Category Archives: Social Issues

Chivalry on the Subway

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Chivalry has never been my thing. Even when I was little and deeply invested in fairy tale Disney movies, I remember thinking that if I were in life-threatening danger, I wouldn’t want some Prince to come rescue me. I grew up with adults shouting “stranger danger!” to instill crippling fear and suspicion of basically anyone I had yet to encounter in my ripe 6 years of life. So: some dude tells me he wants to kiss me so that a “spell” can be broken? I’ll pass, creep. As I got older and started realizing that “Princes” are usually the ones us ladies need saving from in the first place, Law & Order: SVU became, and remains, my favorite fairy tale of all time.

Nonetheless, aside from the couple of times a year when various magazines declare “Chivalry is Dead!”, I never really think about the term. There was one time a couple of years ago, when I did that insane thing girls sometimes do and went on a first date. I dutifully noted throughout the entire night that he kept opening doors for me. Even if the door was out of his way, like my car door, he would zip around the car and open it. If there was no door, he would step aside and gesture with his arms that I walk in first, flight attendant style. On the ride home I observed, “You open doors a lot” (you can tell how great the conversation was flowing at this point). He asked if that was a problem and I said it wasn’t, it’s just kind of weird because I know how to open a door. And he said, “You’ve just never experienced chivalry like this”. Then I believe I told him that opening someone’s door is polite, not full-blown chivalrous, and he asked me if I was “one of those feminists”, and now we live happily after.

The next time I thought about chivalry was today, on the subway. Now, it should be noted that on NYC public transportation not only is chivalry dead, but so are all rules of human morality, ethics, and decency. The subway is to behavior what Twitter is to opinions: mayhem. So, to put it mildly, I don’t expect much “chivalry” whilst on the F train. This morning I was on a full train, but I boarded early enough to get a seat (such a rare occurance, it almost made me believe in God). Right before the doors closed, a very pregnant woman walked onto the train. Once we started moving I looked at the mostly men sitting around me, who could all clearly see the pregnant woman standing in front of us. “Excuse me, miss, do you want to sit?” As the words came out of my mouth I have to admit it felt odd. I fancy myself a feminist but kind of felt like I was saying what a guy should be saying. I’ve never called another girl “miss”. Before the woman could respond, the guy next to me stood up and proudly gestured towards his seat like a true gentleman… just as my flight attendant date did for little ol’ me. The girl sat down, turned to me, and said, I shit you not: “They open your door but god forbid they give up their damn seat on the subway.”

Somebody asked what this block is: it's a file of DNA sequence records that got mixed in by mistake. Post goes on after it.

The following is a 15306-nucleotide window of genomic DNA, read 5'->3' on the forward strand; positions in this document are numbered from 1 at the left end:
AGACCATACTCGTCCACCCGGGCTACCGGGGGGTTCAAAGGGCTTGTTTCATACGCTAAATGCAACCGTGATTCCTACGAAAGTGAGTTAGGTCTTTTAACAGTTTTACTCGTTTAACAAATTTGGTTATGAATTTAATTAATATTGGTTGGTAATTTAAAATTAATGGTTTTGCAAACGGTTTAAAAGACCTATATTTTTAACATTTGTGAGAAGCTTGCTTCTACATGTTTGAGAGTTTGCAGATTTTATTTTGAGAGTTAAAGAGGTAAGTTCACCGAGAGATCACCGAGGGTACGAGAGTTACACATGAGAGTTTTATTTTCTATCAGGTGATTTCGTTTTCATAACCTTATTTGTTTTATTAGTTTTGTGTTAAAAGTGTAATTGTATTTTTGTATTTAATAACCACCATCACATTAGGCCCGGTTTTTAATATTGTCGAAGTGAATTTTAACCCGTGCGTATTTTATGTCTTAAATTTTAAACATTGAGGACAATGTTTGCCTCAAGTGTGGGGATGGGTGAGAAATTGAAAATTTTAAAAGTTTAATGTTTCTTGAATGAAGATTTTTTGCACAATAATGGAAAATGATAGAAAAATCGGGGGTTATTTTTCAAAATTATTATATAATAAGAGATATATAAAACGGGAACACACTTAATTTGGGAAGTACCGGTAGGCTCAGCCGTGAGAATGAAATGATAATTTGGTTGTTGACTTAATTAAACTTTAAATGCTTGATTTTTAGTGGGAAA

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I realized what chivalry really means, to me at least. It’s not being kind, or polite, or gentle, or helpful. It’s doing something that puts another person’s well-being before your own, possibly by sacrificing your own well-being, and without the promise or expectation of getting anything in return. So, chivalry is not a guy buying you dinner or opening your door. Trust me, he thinks he’s getting something out of it. Chivalry is altruism I guess… but that spirals into the philosophical debate of the existence of altruism, so let’s let that slide and just get to the bottom line:

Chivalry is giving up your damn seat on the subway.

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The Problem With Education

The news lately has been ridden with nonsense. This Presidential election has been so overshadowed by disgusting behavior and theatrics, I have rarely heard or seen a candidate talk about the real issues.